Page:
Okay, that might be a bit of an overstatement. But every now and then you come across a tool that does exactly one thing, but does it so perfectly that you wonder how you got along without it.
In this case, the one thing to which I'm referring involves a fastener found, among many other places, on Land Cruiser carburetors. It's a near-microscopic springy bit known generally as a hair-pin clip, or colloquially as a Jesus clip (is it sacrilegious to use a capital there?)—either because some of them are shaped like the letter J, or because of the epithet used when one flies out of your grasp. On carburetors they're used to secure linkage rods by popping into a groove at the end of the rod. Removing and replacing them has always been a dicey proposition with needle-nose pliers or, slightly better, hemostats. Dicey because if one of these things pops out of whatever you're using to hold it, it's gone.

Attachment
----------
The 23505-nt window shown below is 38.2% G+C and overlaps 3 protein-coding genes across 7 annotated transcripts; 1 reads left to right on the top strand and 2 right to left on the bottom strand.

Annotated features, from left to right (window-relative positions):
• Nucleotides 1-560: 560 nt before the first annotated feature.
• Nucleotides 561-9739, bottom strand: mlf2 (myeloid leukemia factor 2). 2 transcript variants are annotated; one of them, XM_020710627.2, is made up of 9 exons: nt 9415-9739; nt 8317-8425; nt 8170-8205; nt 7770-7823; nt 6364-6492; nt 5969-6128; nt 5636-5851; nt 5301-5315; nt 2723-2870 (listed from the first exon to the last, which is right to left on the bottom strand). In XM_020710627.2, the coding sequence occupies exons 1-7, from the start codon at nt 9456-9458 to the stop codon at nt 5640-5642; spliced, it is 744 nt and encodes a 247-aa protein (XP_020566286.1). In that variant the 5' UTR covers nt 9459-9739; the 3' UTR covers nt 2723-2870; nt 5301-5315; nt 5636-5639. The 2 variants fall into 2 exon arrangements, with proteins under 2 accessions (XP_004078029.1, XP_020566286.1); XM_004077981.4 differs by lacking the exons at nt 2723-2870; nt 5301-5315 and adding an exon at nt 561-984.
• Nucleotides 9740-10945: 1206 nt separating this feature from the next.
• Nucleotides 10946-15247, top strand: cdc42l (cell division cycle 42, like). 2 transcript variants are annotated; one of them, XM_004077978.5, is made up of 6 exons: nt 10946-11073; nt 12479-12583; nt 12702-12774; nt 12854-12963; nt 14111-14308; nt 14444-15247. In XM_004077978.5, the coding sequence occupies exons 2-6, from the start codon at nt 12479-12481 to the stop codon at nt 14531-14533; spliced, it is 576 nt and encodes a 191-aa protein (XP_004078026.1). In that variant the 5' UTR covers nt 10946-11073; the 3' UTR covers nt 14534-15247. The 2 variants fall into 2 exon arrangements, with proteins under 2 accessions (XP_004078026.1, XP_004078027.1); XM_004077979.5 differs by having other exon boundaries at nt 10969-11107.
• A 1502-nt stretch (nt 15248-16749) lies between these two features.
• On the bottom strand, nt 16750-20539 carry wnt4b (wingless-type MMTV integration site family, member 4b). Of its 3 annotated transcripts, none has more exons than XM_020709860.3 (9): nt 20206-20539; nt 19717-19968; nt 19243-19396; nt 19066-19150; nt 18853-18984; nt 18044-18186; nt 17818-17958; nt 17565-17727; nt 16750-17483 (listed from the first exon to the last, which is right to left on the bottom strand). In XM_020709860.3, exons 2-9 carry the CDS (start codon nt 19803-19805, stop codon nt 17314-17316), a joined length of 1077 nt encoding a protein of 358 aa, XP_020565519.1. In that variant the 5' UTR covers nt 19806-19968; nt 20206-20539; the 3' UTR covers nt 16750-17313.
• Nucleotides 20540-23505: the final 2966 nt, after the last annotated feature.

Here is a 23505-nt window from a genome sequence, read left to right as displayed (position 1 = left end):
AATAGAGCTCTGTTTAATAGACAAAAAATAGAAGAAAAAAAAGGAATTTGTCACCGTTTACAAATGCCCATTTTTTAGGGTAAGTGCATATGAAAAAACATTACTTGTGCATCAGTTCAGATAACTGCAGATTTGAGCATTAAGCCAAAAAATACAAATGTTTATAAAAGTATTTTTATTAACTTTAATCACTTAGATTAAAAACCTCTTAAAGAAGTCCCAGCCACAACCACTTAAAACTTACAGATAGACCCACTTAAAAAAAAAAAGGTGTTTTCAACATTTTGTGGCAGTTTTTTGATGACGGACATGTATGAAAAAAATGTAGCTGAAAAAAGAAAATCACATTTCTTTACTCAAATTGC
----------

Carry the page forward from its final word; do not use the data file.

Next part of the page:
A few months ago, our master Toyota mechanic friend Bill Lee was visiting, and while he was here he addressed some issues on the FJ40's carb. When he started disassembling the linkage he pulled this out of his kit: a simple plunger-activated rod with a tiny hook in the end of a tiny tube.
The hook grabbed each Jesus clip and popped it off (and back on again) with effortless security. A groove in the end of the tube ensured the clip stayed straight, even when pushing it back into place.
OMG. I had to have one.
Except it turns out the company that made them, Lisle, discontinued part #46500. Little demand for fiendishly clever carburetor tools these days, I guess. I haunted eBay for weeks but failed to find a used one—until Bill visited again, and handed me one a mechanic friend, Jeff Bell, had given him. I'm going to be rebuilding my carburetor every six months just to employ this thing. Brilliant.